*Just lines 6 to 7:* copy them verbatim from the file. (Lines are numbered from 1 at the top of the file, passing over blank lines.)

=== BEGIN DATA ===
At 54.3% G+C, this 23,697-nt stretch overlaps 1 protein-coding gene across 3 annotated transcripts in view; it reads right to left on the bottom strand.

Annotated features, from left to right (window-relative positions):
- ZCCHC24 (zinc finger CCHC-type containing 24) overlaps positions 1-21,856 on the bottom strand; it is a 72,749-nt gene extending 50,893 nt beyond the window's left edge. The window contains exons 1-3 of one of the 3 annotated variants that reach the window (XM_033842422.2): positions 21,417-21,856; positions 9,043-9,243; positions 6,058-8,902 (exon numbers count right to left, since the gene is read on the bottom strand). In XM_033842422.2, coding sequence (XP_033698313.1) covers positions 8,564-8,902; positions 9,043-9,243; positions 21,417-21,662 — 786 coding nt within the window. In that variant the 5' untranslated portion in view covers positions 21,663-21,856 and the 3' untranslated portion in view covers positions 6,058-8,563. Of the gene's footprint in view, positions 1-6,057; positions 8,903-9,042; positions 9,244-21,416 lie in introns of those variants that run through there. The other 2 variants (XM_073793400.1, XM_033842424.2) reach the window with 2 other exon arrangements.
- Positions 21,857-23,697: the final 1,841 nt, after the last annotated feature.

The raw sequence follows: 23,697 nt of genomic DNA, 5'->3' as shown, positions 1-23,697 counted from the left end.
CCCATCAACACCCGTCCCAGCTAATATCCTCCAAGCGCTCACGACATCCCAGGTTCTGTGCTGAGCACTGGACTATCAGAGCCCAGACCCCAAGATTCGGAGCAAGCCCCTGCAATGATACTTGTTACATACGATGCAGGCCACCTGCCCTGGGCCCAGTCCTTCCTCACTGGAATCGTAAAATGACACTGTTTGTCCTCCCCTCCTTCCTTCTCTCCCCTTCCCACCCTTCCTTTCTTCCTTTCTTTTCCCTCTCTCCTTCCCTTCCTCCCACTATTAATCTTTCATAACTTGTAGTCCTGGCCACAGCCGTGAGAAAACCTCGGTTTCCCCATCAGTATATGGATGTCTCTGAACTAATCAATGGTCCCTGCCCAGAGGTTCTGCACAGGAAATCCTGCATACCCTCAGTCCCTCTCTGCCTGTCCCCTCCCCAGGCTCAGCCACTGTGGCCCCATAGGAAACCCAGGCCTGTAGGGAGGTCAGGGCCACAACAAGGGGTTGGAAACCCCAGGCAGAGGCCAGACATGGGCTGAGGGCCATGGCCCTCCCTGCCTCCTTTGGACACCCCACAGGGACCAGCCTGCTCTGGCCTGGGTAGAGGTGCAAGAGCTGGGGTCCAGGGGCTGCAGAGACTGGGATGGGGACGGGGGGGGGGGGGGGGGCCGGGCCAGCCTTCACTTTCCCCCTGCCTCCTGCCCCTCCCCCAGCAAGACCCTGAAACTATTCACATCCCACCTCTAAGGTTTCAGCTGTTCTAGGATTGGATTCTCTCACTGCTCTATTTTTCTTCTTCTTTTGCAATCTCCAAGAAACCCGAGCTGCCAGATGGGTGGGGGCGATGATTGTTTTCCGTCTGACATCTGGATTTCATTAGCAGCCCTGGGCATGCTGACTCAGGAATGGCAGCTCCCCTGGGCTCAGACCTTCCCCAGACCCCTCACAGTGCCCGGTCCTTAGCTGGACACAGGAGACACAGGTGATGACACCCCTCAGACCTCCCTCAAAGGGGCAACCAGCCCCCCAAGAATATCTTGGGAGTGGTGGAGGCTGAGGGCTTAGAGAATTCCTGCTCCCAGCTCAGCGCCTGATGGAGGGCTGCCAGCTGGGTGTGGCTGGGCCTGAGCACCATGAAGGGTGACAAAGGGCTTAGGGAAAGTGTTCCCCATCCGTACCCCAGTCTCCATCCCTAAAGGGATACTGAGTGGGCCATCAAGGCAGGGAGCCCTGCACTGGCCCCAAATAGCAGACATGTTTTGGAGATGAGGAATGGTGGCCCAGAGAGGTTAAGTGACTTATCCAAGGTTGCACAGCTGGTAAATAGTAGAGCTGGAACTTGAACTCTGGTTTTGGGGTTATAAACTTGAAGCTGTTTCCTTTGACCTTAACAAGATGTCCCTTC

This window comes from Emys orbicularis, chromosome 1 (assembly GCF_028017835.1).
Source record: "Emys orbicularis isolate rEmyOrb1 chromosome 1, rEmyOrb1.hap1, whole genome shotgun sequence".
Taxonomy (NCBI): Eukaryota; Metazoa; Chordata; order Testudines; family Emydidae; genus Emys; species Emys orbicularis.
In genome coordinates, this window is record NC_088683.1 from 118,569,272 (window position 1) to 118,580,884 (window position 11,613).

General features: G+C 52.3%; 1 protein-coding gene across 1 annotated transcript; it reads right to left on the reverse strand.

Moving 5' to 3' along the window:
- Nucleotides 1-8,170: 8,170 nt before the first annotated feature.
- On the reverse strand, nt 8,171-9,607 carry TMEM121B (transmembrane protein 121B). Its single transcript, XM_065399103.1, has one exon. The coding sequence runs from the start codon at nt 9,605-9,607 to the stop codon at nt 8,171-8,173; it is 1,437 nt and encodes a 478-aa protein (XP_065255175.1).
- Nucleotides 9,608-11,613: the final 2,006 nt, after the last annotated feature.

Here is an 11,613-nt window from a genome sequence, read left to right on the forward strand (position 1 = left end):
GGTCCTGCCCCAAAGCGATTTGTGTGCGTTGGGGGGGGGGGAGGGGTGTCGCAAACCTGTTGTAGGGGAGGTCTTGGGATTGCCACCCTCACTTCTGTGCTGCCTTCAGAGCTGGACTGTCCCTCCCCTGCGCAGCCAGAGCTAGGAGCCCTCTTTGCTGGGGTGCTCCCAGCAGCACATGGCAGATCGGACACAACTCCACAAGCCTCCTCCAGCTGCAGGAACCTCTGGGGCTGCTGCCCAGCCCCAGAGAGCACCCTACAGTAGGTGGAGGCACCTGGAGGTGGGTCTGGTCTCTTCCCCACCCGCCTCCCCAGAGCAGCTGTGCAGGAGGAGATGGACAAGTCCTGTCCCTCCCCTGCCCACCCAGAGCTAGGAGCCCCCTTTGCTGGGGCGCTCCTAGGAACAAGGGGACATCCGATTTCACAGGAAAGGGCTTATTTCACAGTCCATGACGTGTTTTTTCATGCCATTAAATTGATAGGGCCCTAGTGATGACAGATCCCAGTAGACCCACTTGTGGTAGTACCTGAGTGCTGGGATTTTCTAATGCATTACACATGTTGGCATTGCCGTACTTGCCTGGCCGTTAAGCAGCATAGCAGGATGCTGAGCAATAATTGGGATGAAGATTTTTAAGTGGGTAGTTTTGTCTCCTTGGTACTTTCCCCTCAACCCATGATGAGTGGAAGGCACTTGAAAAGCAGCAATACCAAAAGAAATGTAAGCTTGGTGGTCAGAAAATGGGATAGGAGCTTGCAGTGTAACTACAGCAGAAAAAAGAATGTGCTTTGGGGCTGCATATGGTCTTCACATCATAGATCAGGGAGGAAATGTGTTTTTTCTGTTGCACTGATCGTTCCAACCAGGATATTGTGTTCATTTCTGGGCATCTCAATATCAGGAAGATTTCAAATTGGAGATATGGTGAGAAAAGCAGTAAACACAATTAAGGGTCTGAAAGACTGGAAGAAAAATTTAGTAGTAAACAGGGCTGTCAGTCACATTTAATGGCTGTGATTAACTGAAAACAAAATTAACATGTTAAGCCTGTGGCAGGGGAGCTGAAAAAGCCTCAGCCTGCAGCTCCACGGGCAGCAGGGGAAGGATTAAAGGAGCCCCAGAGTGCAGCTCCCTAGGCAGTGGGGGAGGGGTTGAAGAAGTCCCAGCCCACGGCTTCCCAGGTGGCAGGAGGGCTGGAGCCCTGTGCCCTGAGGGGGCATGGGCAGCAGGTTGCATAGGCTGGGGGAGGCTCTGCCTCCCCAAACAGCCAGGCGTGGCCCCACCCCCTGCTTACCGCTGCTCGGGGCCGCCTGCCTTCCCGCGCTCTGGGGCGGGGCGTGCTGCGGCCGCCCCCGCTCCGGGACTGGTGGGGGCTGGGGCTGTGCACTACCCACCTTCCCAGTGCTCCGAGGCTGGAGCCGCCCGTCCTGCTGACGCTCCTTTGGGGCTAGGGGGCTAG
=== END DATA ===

CCCATCAACACCCGTCCCAGCTAATATCCTCCAAGCGCTCACGACATCCCAGGTTCTGTGCTGAGCACTGGACTATCAGAGCCCAGACCCCAAGATTCGGAGCAAGCCCCTGCAATGATACTTGTTACATACGATGCAGGCCACCTGCCCTGGGCCCAGTCCTTCCTCACTGGAATCGTAAAATGACACTGTTTGTCCTCCCCTCCTTCCTTCTCTCCCCTTCCCACCCTTCCTTTCTTCCTTTCTTTTCCCTCTCTCCTTCCCTTCCTCCCACTATTAATCTTTCATAACTTGTAGTCCTGGCCACAGCCGTGAGAAAACCTCGGTTTCCCCATCAGTATATGGATGTCTCTGAACTAATCAATGGTCCCTGCCCAGAGGTTCTGCACAGGAAATCCTGCATACCCTCAGTCCCTCTCTGCCTGTCCCCTCCCCAGGCTCAGCCACTGTGGCCCCATAGGAAACCCAGGCCTGTAGGGAGGTCAGGGCCACAACAAGGGGTTGGAAACCCCAGGCAGAGGCCAGACATGGGCTGAGGGCCATGGCCCTCCCTGCCTCCTTTGGACACCCCACAGGGACCAGCCTGCTCTGGCCTGGGTAGAGGTGCAAGAGCTGGGGTCCAGGGGCTGCAGAGACTGGGATGGGGACGGGGGGGGGGGGGGGGGCCGGGCCAGCCTTCACTTTCCCCCTGCCTCCTGCCCCTCCCCCAGCAAGACCCTGAAACTATTCACATCCCACCTCTAAGGTTTCAGCTGTTCTAGGATTGGATTCTCTCACTGCTCTATTTTTCTTCTTCTTTTGCAATCTCCAAGAAACCCGAGCTGCCAGATGGGTGGGGGCGATGATTGTTTTCCGTCTGACATCTGGATTTCATTAGCAGCCCTGGGCATGCTGACTCAGGAATGGCAGCTCCCCTGGGCTCAGACCTTCCCCAGACCCCTCACAGTGCCCGGTCCTTAGCTGGACACAGGAGACACAGGTGATGACACCCCTCAGACCTCCCTCAAAGGGGCAACCAGCCCCCCAAGAATATCTTGGGAGTGGTGGAGGCTGAGGGCTTAGAGAATTCCTGCTCCCAGCTCAGCGCCTGATGGAGGGCTGCCAGCTGGGTGTGGCTGGGCCTGAGCACCATGAAGGGTGACAAAGGGCTTAGGGAAAGTGTTCCCCATCCGTACCCCAGTCTCCATCCCTAAAGGGATACTGAGTGGGCCATCAAGGCAGGGAGCCCTGCACTGGCCCCAAATAGCAGACATGTTTTGGAGATGAGGAATGGTGGCCCAGAGAGGTTAAGTGACTTATCCAAGGTTGCACAGCTGGTAAATAGTAGAGCTGGAACTTGAACTCTGGTTTTGGGGTTATAAACTTGAAGCTGTTTCCTTTGACCTTAACAAGATGTCCCTTC

This window comes from Emys orbicularis, chromosome 1 (assembly GCF_028017835.1).